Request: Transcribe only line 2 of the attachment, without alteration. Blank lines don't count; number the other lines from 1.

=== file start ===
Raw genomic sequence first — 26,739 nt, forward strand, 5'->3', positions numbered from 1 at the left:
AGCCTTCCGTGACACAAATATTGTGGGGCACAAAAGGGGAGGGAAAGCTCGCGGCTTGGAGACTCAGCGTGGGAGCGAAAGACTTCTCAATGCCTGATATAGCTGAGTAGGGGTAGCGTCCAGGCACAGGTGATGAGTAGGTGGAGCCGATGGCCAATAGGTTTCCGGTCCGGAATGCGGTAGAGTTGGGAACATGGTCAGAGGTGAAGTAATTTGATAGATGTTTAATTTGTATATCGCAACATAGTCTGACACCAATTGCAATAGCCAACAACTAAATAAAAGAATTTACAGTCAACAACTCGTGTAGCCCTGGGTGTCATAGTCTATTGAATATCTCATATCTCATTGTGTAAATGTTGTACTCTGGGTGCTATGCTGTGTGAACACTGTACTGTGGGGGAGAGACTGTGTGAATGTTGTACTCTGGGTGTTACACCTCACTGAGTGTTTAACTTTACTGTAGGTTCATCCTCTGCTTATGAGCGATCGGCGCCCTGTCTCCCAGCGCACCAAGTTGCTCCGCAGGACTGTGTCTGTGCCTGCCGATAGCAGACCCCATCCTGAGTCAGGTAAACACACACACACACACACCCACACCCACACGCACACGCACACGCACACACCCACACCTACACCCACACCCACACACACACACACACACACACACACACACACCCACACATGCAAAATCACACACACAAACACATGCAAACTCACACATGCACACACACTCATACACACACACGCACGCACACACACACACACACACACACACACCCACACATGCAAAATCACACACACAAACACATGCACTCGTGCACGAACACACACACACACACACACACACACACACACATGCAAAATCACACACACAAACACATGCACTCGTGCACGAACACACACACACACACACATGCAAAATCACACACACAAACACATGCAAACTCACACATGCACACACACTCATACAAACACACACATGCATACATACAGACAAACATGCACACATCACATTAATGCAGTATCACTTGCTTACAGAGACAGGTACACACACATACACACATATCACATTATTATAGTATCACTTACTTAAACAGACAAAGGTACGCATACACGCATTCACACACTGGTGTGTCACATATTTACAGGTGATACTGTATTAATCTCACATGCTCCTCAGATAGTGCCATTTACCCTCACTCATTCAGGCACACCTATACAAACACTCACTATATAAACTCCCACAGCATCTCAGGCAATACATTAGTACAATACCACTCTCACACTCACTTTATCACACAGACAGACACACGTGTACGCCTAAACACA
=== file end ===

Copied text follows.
AGCCTTCCGTGACACAAATATTGTGGGGCACAAAAGGGGAGGGAAAGCTCGCGGCTTGGAGACTCAGCGTGGGAGCGAAAGACTTCTCAATGCCTGATATAGCTGAGTAGGGGTAGCGTCCAGGCACAGGTGATGAGTAGGTGGAGCCGATGGCCAATAGGTTTCCGGTCCGGAATGCGGTAGAGTTGGGAACATGGTCAGAGGTGAAGTAATTTGATAGATGTTTAATTTGTATATCGCAACATAGTCTGACACCAATTGCAATAGCCAACAACTAAATAAAAGAATTTACAGTCAACAACTCGTGTAGCCCTGGGTGTCATAGTCTATTGAATATCTCATATCTCATTGTGTAAATGTTGTACTCTGGGTGCTATGCTGTGTGAACACTGTACTGTGGGGGAGAGACTGTGTGAATGTTGTACTCTGGGTGTTACACCTCACTGAGTGTTTAACTTTACTGTAGGTTCATCCTCTGCTTATGAGCGATCGGCGCCCTGTCTCCCAGCGCACCAAGTTGCTCCGCAGGACTGTGTCTGTGCCTGCCGATAGCAGACCCCATCCTGAGTCAGGTAAACACACACACACACACACCCACACCCACACGCACACGCACACGCACACACCCACACCTACACCCACACCCACACACACACACACACACACACACACACACACCCACACATGCAAAATCACACACACAAACACATGCAAACTCACACATGCACACACACTCATACACACACACGCACGCACACACACACACACACACACACACACCCACACATGCAAAATCACACACACAAACACATGCACTCGTGCACGAACACACACACACACACACACACACACACACACATGCAAAATCACACACACAAACACATGCACTCGTGCACGAACACACACACACACACACATGCAAAATCACACACACAAACACATGCAAACTCACACATGCACACACACTCATACAAACACACACATGCATACATACAGACAAACATGCACACATCACATTAATGCAGTATCACTTGCTTACAGAGACAGGTACACACACATACACACATATCACATTATTATAGTATCACTTACTTAAACAGACAAAGGTACGCATACACGCATTCACACACTGGTGTGTCACATATTTACAGGTGATACTGTATTAATCTCACATGCTCCTCAGATAGTGCCATTTACCCTCACTCATTCAGGCACACCTATACAAACACTCACTATATAAACTCCCACAGCATCTCAGGCAATACATTAGTACAATACCACTCTCACACTCACTTTATCACACAGACAGACACACGTGTACGCCTAAACACA